Piper OGorman gazes longingly into the screen with some artistic elements done by Grace Parks.
Piper O’Gorman gazes longingly into the screen with some artistic elements done by Grace Parks.
Bowen Maki

Put it down!

People must be conscious of the effects screens have on our health.

Tapping, scrolling, typing, and swiping. The products of the digital era have infiltrated almost every second of our lives. School environments have transitioned to the contemporary computer over the practically pre-historic pen and paper while home environments have seen the smartphone become the ultimate form of entertainment and me-time turn into screen time.

We have learned to use computers in almost every way that appeals to us, but this one-way relationship we thought we once knew has come to an end. As we learn more about computers, we learn more about how they affect us in return. These effects are surpassing their digital environment and are becoming physiological. Now, it has become our job to draw the line and determine how much time online is too much.

According to the Mayo Clinic, tennis elbow, or lateral epicondylitis, is an affliction caused by the “overuse of the muscles and tendons in the elbow.” Additionally, tennis elbow is not an exclusive diagnosis for players of the sport. In fact, most who receive the diagnosis don’t play tennis.

Instead, tennis elbow diagnoses tend to be for those whose work involves repetitive movement including typing on a keyboard or clicking a mouse. Excessive computer usage, particularly in the work environment, causes lateral epicondylitis so frequently it has received its own — albeit less used — nickname, “computer elbow.” 

As we use our devices more frequently, this repetitive movement becomes more risky. According to Northwell Health, there are ways to prevent computer elbow while still using the device, such as correct posture. But to avoid the risk, it’s best to cut away at our excess computer usage. Spending less time on our devices makes us less likely to develop the condition, as it is created by repetition. Reduce repetition, reduce risk.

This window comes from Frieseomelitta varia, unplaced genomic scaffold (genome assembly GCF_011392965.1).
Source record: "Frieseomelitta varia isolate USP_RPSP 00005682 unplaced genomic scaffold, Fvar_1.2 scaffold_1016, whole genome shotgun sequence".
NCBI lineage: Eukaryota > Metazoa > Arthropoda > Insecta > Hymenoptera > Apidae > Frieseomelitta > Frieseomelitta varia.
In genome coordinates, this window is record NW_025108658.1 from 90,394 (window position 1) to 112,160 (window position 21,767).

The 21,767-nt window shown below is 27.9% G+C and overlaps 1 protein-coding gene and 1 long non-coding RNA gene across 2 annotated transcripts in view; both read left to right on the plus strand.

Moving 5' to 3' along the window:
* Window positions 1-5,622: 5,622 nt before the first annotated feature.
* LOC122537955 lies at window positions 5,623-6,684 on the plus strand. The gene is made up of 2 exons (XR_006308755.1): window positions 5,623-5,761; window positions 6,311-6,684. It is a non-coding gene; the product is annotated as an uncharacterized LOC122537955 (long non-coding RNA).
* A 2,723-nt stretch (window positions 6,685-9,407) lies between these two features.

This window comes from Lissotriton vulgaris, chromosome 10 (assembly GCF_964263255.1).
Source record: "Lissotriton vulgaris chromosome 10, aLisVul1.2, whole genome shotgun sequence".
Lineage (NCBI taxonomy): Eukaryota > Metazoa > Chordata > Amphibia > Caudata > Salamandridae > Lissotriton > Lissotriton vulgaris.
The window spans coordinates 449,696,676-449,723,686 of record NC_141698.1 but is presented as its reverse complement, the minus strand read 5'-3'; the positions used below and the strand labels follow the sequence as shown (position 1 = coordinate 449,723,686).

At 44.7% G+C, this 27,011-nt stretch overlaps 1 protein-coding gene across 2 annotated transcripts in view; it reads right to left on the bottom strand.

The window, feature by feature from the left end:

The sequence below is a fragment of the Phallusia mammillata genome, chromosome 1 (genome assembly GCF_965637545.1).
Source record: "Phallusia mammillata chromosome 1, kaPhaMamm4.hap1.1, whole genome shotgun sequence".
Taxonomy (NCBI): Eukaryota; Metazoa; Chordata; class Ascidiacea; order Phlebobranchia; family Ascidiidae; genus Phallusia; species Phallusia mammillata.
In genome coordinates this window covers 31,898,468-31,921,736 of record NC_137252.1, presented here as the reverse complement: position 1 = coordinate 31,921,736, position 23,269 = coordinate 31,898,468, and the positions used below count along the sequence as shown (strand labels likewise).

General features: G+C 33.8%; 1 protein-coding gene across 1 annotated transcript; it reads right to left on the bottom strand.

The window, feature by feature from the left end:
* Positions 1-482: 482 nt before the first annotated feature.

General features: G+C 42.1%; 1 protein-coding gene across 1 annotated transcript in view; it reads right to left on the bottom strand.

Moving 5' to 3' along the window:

Computer elbow is dangerous, however, it is a relatively extreme example of the physiological effects of excessive computer use. Some afflictions are much more common, well-known, and impactful.

Many are guilty of getting into bed just to scroll through social media — one last video, a few more swipes, and soon enough, it’s 3 a.m. without an ounce of sleep. According to an article from the National Sleep Foundation, about 58% of Americans find themselves on their devices within an hour of going to bed. 

Amy Flemming, a journalist for The Guardian, wrote an article explaining how screen time affects us. “This screen time disrupts the circadian rhythm — the human 24-hour sleep cycle — due to the blue light released by electronic devices such as computers, smartphones, or TVs. Our eyes pick up the most natural blue light during daylight hours, so our brains have learned to associate it with being awake. So, the artificial blue light released by our devices prevents the release of melatonin, the sleep-inducing hormone. 

Because of the nature of our devices, it’s not uncommon to lose sleep to spend a little bit more time online. Losing sleep can deteriorate our mental health, and worsen memory, mood, and focus. However, the National Heart, Lung, and Blood Institute states that sleep deprivation is linked to “heart disease, kidney disease, high blood pressure, diabetes, stroke, [and] obesity,” meaning that it can worsen our physical health as well. Sleep deprivation can be detrimental to our health in many ways; by being on our devices right before bed, we are simply choosing to allow it.

The issues of sleep deprivation or tennis elbow are not unheard of. If anything, they’re overlooked. As minor as they may seem, the effects of long-term computer usage are not to be underestimated. To claim that computers are inherently bad for us would be completely false; however, to pretend that we use them in the healthiest way possible would only worsen the issues that do exist.

In a world where so much is done through computers, it is our responsibility to put our screens away. Time after time, we are reminded just how much time we spend on our devices, yet we do very little about it. It takes a conscious effort to overcome our addiction to computers, but it’s an effort we should make.  So, maybe today’s the day we should do a little bit on the old pen and paper, and give the computers, or ourselves, a rest.